After this, I sent them off to figure out the coins she must have used.  Amazing things happened!  After everyone had a pretty good shot at solving the problem, I showed the final video.  In that video we see that the change was 2 dimes.  They used this to confirm that 80 cents had gone in, 20 cents had come out + 60 cents worth of chips, so it all made sense. No scam!

The money used was American money, and of course a little bag of chips would cost more than 60 cents in a Canadian vending machine. But I told them the two coins we saw were dimes, and that was good enough for them.

Yesterday we worked on Sliced Up, which had us estimating, thinking backward from oranges cut into wedges to whole oranges, and finally multiplying (5 whole oranges, 4 wedges from each orange so how many wedges in all?) For tomorrow, I am debating between It All Adds Up which is a nice money connection to Snack Machine, and The Whopper Jar   which is a nice follow up to the estimating we did in Sliced Up.  Whichever problem doesn’t make the cut tomorrow will our Monday task.  I’m learning toward the money problem because I have a bunch of activities we could do as Number Talks to stretch that learning all week.

It’s EQAO week at our school and I like having some fun, confidence building task for my students to work on.

## What you see isn’t what I see

For Number Talks this past week I made some arrays on Smart Notebook and projected them on the board. We spent time each day talking about what we noticed and thought. Early on the fact families emerged. I’m glad because we’ve just finished up some multiplication and division learning and I was glad to see this being put into practice.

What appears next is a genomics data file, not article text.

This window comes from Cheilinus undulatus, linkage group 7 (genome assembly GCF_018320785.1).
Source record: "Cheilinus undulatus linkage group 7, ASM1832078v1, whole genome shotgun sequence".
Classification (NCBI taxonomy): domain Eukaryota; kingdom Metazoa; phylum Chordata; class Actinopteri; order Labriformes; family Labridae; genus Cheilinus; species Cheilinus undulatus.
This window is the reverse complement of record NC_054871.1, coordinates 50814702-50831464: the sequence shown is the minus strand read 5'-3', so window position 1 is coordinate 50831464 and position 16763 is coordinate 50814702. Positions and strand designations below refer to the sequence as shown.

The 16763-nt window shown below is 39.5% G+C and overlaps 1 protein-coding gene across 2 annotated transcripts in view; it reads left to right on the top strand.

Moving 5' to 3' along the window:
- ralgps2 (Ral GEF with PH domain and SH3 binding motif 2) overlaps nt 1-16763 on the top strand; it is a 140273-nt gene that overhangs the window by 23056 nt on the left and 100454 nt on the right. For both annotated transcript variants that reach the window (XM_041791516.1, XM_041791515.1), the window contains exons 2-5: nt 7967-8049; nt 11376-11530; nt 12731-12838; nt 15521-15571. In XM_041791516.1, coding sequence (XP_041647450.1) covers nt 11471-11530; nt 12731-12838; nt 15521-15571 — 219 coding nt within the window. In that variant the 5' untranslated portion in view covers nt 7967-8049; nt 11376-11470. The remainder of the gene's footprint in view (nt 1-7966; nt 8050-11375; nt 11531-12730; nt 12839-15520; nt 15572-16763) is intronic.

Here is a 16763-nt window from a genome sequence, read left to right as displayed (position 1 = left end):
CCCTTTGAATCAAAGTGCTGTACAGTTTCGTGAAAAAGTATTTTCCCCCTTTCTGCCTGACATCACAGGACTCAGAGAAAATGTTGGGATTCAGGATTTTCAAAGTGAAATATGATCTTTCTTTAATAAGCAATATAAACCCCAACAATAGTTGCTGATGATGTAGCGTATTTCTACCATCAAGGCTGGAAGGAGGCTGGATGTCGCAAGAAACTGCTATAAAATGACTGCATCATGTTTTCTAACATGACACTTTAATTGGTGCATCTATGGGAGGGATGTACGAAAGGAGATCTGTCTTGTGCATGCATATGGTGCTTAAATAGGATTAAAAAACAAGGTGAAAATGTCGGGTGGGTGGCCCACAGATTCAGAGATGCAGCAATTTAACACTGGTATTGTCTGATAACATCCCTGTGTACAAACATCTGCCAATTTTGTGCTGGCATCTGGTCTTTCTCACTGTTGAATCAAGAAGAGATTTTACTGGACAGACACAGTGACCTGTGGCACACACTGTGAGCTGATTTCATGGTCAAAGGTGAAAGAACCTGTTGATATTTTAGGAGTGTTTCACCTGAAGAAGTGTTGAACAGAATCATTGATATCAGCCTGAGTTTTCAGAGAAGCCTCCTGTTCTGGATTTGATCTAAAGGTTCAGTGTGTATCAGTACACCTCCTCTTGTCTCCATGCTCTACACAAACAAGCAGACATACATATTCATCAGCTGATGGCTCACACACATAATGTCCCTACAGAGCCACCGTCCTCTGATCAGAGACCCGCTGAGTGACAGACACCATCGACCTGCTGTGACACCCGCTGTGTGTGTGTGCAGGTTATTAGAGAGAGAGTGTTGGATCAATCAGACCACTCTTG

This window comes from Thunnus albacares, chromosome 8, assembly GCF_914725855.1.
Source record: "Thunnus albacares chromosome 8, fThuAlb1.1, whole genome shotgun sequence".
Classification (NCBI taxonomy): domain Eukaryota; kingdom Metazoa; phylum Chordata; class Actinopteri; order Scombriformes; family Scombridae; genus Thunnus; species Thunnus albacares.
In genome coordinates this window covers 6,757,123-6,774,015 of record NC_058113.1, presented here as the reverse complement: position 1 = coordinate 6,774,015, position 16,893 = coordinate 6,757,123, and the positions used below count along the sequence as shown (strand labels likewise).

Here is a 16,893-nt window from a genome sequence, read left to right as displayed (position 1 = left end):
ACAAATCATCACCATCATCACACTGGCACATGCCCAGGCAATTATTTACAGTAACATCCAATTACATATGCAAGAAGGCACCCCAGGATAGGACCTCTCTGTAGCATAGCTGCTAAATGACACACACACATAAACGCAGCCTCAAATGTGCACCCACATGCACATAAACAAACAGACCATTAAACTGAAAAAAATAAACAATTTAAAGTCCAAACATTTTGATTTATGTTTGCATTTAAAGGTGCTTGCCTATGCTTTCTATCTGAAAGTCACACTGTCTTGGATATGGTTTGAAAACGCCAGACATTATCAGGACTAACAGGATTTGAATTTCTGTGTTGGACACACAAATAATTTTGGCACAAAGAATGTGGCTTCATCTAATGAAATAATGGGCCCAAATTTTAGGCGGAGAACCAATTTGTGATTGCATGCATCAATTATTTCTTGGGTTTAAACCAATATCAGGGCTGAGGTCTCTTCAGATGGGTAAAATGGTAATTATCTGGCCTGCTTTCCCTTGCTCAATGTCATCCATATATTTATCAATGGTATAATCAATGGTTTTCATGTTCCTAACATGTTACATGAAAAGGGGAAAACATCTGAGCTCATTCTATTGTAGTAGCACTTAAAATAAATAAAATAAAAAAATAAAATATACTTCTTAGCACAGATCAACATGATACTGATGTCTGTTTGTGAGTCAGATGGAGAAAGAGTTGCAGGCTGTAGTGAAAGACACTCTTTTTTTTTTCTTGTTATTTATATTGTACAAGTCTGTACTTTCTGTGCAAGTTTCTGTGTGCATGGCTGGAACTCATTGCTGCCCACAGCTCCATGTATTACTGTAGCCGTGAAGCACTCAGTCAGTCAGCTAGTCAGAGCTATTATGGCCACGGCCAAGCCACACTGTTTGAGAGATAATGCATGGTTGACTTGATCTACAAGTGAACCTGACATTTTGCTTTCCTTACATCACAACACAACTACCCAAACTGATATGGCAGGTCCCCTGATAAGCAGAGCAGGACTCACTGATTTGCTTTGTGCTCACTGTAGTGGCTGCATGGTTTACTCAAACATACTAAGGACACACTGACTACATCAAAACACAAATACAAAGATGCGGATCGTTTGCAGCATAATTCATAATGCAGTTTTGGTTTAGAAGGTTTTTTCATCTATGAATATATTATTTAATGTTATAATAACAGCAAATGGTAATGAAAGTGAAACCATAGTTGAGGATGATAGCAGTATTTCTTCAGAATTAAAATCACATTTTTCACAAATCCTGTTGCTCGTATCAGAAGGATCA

On Friday I displayed the picture below:

As you can see there were multiple ways to see this picture. Immediately people saw the array of 4 rows with 3 bikes in each.

One child kept insisting it was 2 groups of 6. It took a minute for him to convince his peers, and I had to help by circling the 2 groups. I’m glad we took the time to let him explain! He was clearly showing some beginning “partial products” thinking and I wouldn’t have known this if I hadn’t probed for an explanation.

Finally someone started talking about the bike tires. I don’t have a photo of that annotation, but it was interesting to see how the students went in to figure out that 12 groups of 2 = 12+12 = 24. Of course they were able to complete the fact family. At this point very few were counting by one’s. I was quite happy about that for sure!

It took me very little time to use the tools in Smart Notebook to make these arrays. I’ve definitely used Mathies for this as well, but the pictures in Smart Notebook led to a deeper conversation. This week I need to find some cars with 4 wheels to expand on our conversation.

This work also builds on the “Eyes on Math” number talks and picture-based number talks we’ve been doing all year. Tomorrow we are going on an array hunt around the school with our iPads. That activity has been preempted a few times but I think it will end up being a better activity now that we’ve discussed the picture arrays a few times.

## Slice of (Cooking) Life

I couldn’t help myself.  I mean, it IS cooking, and people can’t cook without doing math.  So even though I had signed up to lead a cooking elective group, and even though the 14 children who signed up to be in the group were expecting cooking, we were actually mathematizing as much as we were cooking.